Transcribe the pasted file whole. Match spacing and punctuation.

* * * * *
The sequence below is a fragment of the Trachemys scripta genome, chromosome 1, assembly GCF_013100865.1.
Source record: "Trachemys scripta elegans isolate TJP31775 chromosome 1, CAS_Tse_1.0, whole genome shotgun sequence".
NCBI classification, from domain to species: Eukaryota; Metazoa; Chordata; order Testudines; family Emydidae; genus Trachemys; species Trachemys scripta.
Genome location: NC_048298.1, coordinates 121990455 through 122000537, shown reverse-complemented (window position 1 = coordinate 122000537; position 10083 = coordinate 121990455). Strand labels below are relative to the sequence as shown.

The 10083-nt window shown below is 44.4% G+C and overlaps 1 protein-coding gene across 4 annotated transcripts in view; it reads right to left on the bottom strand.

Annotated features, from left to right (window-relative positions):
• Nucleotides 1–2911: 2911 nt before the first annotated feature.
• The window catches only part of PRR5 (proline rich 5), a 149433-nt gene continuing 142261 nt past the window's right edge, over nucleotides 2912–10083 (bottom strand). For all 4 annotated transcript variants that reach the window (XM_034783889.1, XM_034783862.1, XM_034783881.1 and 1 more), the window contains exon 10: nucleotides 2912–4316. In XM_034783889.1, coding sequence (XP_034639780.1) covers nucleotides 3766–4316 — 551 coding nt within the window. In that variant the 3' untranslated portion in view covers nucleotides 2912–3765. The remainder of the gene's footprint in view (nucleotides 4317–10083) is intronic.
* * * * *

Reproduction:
The sequence below is a fragment of the Trachemys scripta genome, chromosome 1, assembly GCF_013100865.1.
Source record: "Trachemys scripta elegans isolate TJP31775 chromosome 1, CAS_Tse_1.0, whole genome shotgun sequence".
NCBI classification, from domain to species: Eukaryota; Metazoa; Chordata; order Testudines; family Emydidae; genus Trachemys; species Trachemys scripta.
Genome location: NC_048298.1, coordinates 121990455 through 122000537, shown reverse-complemented (window position 1 = coordinate 122000537; position 10083 = coordinate 121990455). Strand labels below are relative to the sequence as shown.

The 10083-nt window shown below is 44.4% G+C and overlaps 1 protein-coding gene across 4 annotated transcripts in view; it reads right to left on the bottom strand.

Annotated features, from left to right (window-relative positions):
• Nucleotides 1–2911: 2911 nt before the first annotated feature.
• The window catches only part of PRR5 (proline rich 5), a 149433-nt gene continuing 142261 nt past the window's right edge, over nucleotides 2912–10083 (bottom strand). For all 4 annotated transcript variants that reach the window (XM_034783889.1, XM_034783862.1, XM_034783881.1 and 1 more), the window contains exon 10: nucleotides 2912–4316. In XM_034783889.1, coding sequence (XP_034639780.1) covers nucleotides 3766–4316 — 551 coding nt within the window. In that variant the 3' untranslated portion in view covers nucleotides 2912–3765. The remainder of the gene's footprint in view (nucleotides 4317–10083) is intronic.